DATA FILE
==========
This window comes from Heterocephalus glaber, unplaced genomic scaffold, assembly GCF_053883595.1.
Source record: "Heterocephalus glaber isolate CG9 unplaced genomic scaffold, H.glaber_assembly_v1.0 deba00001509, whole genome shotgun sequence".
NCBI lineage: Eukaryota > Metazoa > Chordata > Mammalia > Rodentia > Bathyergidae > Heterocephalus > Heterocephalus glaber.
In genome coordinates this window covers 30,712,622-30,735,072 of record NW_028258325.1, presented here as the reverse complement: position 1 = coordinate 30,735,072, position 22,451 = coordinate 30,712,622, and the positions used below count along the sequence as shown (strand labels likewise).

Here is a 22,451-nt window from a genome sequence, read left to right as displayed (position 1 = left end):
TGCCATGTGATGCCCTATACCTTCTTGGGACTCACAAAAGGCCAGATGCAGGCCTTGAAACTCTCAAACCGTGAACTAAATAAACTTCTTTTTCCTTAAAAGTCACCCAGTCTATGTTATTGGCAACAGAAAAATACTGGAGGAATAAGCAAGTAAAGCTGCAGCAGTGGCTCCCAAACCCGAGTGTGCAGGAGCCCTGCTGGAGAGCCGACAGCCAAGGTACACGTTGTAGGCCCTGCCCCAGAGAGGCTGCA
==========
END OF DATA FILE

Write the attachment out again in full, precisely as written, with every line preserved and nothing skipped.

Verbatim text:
This window comes from Heterocephalus glaber, unplaced genomic scaffold, assembly GCF_053883595.1.
Source record: "Heterocephalus glaber isolate CG9 unplaced genomic scaffold, H.glaber_assembly_v1.0 deba00001509, whole genome shotgun sequence".
NCBI lineage: Eukaryota > Metazoa > Chordata > Mammalia > Rodentia > Bathyergidae > Heterocephalus > Heterocephalus glaber.
In genome coordinates this window covers 30,712,622-30,735,072 of record NW_028258325.1, presented here as the reverse complement: position 1 = coordinate 30,735,072, position 22,451 = coordinate 30,712,622, and the positions used below count along the sequence as shown (strand labels likewise).

Here is a 22,451-nt window from a genome sequence, read left to right as displayed (position 1 = left end):
TGCCATGTGATGCCCTATACCTTCTTGGGACTCACAAAAGGCCAGATGCAGGCCTTGAAACTCTCAAACCGTGAACTAAATAAACTTCTTTTTCCTTAAAAGTCACCCAGTCTATGTTATTGGCAACAGAAAAATACTGGAGGAATAAGCAAGTAAAGCTGCAGCAGTGGCTCCCAAACCCGAGTGTGCAGGAGCCCTGCTGGAGAGCCGACAGCCAAGGTACACGTTGTAGGCCCTGCCCCAGAGAGGCTGCA